What’s in the Cards for Rolen?
Did Scott Rolen do the Phillies a favor when he turned down their $140 million offer?
The Phillies finally ended the suspense by shipping hot commodity Scott Rolen
on last Monday. Phillies GM Ed Wade really had no choice but to trade Rolen,
as he became a free agent after the season and had already refused to resign
with Philadelphia. With the draft pick compensation rule potentially changing,
Wade had to get something for Rolen while he still had the opportunity. And
Wade didn’t do too badly. He snagged a promising young starter (Bud Smith),
a serviceable utility man (Placido Polanco), and a solid middle reliever (Mike
As for Rolen, he makes the Cardinals a formidable playoff opponent. The trade
also gives the Cardinals a good shot at signing Rolen to a long term contract.
Rolen makes $ 8.6 million dollars this year, and he’s due for a nice raise.
At 27 and coming off his first All-Star appearance, Rolen seems an ideal player
to lock up to a long term contract, as the Phillies tried to do by offering
him a 140 million dollars over ten years. But is Rolen really worth signing
Rolen is a difficult player to assess because his skills are diverse and because
there’s always been a level of hype surrounding him, due to his early success
in the league. Offensively, Rolen’s been a pretty good hitter, but not a great
one, as his OPS numbers support.
'02 (to date) .830
As you can see, Rolen’s OPS has actually digressed over the past two years,
and he’s four years removed from his best season with the bat. Only 27, Rolen
could still become an offensive stalwart; many players have peaked later. However,
Rolen hasn’t shown the type of upward progression one sees in the careers of
hitters like Sammy Sosa and Jason Giambi. He’s basically established the offensive
level he plays at. Rolen is a good offensive player, he hits about 25-30 homers
a year, he walks enough to offset the fact that he’s not a contact hitter, and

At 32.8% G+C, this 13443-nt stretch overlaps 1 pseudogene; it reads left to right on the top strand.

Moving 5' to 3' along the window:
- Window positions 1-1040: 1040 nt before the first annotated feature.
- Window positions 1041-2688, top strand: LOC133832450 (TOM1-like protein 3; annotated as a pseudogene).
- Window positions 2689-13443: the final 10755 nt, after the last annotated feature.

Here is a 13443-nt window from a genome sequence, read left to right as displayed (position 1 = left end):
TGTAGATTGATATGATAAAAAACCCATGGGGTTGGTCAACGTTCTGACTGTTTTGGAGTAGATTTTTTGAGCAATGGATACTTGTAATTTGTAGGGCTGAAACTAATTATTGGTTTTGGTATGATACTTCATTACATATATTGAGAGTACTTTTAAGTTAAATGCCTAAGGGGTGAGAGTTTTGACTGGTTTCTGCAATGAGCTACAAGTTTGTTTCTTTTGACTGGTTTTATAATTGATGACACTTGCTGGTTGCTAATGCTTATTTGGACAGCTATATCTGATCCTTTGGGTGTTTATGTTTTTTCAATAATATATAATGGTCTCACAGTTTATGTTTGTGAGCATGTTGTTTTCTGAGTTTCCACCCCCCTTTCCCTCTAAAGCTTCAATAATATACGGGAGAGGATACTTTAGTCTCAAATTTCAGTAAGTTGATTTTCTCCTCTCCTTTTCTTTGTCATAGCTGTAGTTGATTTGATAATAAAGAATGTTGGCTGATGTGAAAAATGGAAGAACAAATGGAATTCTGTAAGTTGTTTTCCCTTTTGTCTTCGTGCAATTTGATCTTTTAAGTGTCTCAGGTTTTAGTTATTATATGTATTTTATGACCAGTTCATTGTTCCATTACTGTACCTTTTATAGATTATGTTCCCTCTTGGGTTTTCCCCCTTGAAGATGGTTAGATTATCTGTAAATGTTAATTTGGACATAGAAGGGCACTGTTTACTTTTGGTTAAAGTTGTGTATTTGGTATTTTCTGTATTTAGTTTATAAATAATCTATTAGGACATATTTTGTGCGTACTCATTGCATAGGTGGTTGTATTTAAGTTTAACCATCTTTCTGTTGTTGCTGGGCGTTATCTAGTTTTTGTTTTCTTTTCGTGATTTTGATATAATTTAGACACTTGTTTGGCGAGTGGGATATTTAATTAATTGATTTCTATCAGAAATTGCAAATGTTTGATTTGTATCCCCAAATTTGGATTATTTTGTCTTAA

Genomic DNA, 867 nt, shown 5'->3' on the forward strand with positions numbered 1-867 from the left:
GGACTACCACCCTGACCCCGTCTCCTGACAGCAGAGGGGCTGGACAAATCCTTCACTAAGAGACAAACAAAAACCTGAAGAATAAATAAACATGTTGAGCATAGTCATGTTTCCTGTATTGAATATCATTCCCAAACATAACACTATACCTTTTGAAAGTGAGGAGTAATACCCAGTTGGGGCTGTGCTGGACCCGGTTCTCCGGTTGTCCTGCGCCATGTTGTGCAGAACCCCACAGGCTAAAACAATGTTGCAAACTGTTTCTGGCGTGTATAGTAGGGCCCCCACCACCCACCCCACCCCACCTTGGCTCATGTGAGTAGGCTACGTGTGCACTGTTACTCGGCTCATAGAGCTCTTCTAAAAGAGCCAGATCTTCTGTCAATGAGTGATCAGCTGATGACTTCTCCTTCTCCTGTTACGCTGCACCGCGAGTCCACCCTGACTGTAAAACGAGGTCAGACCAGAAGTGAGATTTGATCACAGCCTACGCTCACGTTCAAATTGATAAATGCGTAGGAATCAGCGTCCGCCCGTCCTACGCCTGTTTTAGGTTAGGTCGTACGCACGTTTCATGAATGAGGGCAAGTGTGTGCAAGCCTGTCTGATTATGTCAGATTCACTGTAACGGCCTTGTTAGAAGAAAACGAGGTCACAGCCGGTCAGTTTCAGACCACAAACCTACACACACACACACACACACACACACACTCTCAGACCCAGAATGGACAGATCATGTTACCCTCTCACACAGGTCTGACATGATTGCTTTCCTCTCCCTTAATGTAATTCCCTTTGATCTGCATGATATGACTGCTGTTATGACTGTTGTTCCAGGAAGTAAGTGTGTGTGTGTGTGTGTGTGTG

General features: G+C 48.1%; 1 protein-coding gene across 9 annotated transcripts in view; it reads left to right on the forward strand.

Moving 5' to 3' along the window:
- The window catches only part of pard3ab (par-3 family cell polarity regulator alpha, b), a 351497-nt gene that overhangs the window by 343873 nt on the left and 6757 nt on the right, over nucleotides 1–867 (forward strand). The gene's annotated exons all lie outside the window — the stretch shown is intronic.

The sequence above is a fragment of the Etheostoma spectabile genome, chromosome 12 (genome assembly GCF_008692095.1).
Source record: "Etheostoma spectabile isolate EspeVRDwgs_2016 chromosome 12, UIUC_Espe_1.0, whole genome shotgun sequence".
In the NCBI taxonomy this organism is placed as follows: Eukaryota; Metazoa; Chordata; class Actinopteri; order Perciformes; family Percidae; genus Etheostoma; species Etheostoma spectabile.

he can run a little. But, he’s not an elite hitter who can carry a slumping
offense for weeks at a time, and there’s little evidence to suggest he’ll become
Therefore, much of Rolen’s value must be placed on his defensive abilities.
And Rolen is a hell of a defender. While defensive statistics can be misleading,
Rolen routinely pumps out excellent numbers with the glove, year after year.
He’s won three gold gloves, and virtually everyone in baseball, from SABR-abhorring
managers to Baseball Prospectus,
considers Rolen a great defensive player. Rolen’s outstanding glove elevates
him above the rest of the "pretty good" hitters in the game, and ensures
he’ll command a long, expensive contract this offseason. However, I’m not sure
he’s worth it.
The player Rolen reminds me of most is Ken Caminiti. Caminiti was another hard-nosed
Gold Glover who, like Rolen, played his early years on turf and developed a
reputation for sacrificing his body to stop balls. In 1998, at the age of 35
(his 12th year as a starter), Caminiti suddenly lost his ability to play third
base. His range factor, which had been 2.78, 2.85 and 2.86 over the previous
three years, plummeted to a meager 2.25. This staggering one year drop of .61
points can’t be explained by the slight adjustments the Padres made to their
pitching staff, Caminiti just lost it. This season wasn’t a fluke, Caminiti
never played the position regularly again.